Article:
I have clear recollections of the financial struggles she faced in trying to make it all work out. Grocery shopping was a daily event and totally reliant on the previous nights’ tips my Mom received as a waitress. My own private school education was only made possible because my Mom threw herself into the situation, insisting I would be worthy of a generous scholarship, which was provided to me. Mom’s work ethic, and her remarkable ability to tackle more things in one day than most people could accomplish in a week, is another gift she left behind. Anyone else in her situation would have grown weary, but my Mom was the Energizer Bunny — I never saw her complain that something was “too much” and she poured herself into raising children, working hard and finding a way to be there for others, always.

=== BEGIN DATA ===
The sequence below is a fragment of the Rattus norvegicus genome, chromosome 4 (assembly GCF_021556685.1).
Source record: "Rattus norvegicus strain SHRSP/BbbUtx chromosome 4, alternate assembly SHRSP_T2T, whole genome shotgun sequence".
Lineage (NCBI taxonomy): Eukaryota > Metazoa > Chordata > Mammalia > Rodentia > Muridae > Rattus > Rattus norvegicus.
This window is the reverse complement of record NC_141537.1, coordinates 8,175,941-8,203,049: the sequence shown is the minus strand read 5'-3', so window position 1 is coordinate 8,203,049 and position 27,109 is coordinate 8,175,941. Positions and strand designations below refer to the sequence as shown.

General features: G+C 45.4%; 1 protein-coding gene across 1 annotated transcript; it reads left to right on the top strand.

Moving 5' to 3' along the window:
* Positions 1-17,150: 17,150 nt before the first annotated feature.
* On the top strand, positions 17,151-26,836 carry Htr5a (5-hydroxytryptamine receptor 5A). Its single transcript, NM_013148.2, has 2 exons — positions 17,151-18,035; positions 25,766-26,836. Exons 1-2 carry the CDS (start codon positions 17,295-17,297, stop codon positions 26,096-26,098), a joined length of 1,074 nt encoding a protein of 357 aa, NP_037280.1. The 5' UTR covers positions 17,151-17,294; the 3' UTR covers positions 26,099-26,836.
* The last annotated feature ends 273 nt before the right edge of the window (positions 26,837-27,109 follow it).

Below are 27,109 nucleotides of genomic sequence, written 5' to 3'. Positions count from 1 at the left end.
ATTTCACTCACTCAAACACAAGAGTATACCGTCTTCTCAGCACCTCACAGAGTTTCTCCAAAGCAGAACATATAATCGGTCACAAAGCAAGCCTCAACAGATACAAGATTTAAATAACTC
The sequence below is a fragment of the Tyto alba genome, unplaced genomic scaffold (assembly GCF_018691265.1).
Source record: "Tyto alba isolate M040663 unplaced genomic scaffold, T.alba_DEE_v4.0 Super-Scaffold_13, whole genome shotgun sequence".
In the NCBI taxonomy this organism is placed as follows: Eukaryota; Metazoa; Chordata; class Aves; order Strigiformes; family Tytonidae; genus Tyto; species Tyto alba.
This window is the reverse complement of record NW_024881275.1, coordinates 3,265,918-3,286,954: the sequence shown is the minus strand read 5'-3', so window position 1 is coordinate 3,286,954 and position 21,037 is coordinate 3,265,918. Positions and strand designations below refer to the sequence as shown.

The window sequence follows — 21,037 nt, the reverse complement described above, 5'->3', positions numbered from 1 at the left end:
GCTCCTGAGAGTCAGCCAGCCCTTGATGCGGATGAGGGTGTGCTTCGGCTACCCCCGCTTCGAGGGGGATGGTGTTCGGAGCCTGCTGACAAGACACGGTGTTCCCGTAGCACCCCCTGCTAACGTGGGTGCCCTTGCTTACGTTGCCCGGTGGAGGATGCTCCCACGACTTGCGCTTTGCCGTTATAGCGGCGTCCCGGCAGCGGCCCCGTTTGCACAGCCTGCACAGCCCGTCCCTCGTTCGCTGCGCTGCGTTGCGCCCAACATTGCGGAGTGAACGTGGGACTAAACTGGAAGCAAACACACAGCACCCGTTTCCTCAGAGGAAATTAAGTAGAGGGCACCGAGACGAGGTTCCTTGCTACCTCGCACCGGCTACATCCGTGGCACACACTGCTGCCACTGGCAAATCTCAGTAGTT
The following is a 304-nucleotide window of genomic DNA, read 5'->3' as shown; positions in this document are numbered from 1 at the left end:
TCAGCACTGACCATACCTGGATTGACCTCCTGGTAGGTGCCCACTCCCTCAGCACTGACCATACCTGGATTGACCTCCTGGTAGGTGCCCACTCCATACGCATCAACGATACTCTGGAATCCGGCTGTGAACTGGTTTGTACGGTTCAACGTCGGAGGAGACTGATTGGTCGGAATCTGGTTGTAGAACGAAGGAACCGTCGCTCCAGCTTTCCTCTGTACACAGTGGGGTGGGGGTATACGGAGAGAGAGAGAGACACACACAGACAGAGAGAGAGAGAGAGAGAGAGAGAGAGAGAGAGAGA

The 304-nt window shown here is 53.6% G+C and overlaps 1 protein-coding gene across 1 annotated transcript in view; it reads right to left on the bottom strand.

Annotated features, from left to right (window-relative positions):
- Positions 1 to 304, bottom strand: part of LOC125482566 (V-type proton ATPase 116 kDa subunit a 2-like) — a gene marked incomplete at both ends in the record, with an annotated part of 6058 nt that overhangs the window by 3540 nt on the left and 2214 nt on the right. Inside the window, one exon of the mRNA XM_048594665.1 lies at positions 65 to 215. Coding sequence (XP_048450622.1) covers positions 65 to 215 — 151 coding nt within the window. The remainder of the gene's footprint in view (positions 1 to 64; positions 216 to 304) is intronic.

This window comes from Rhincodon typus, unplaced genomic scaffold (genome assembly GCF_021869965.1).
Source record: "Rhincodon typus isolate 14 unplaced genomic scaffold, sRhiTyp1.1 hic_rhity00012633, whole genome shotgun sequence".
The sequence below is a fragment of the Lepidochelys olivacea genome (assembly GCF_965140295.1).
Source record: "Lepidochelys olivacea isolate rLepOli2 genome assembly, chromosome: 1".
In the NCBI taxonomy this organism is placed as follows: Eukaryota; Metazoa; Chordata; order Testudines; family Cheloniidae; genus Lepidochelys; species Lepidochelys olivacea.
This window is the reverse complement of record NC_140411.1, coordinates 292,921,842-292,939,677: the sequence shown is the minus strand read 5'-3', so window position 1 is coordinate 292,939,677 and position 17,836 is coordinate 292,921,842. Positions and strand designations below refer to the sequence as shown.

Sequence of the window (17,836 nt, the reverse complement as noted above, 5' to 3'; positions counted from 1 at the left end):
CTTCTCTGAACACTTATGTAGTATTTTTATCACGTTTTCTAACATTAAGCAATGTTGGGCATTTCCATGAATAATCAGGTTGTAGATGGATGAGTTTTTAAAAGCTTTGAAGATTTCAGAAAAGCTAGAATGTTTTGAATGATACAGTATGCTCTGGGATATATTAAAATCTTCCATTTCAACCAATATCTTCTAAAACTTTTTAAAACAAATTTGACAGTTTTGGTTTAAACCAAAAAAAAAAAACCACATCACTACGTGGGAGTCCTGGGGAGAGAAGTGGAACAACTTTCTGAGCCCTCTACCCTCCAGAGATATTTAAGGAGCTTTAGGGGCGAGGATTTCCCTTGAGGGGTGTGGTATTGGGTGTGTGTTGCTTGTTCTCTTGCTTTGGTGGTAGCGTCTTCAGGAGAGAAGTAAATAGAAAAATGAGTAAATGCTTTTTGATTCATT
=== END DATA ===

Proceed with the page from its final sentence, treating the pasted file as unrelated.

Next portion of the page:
Mom was very patriotic and lived by the rule that “freedom isn’t free.” For her birthday several years ago, she requested a flag for her front yard. She made it clear she wanted a standing 20 foot flag pole, centered directly in the middle of the circular drive of her somewhat modest house. She flew flags that were flown over Pearl Harbor and she was always careful to honor all flag-related protocol. She told me more than once it was the best birthday present she ever received. I think she never missed an opportunity to vote when she could. She had a “God Bless America” bumper sticker for years and email signature that said the same. She loved being an American and she celebrated as her children and grandchildren lived out the American dream.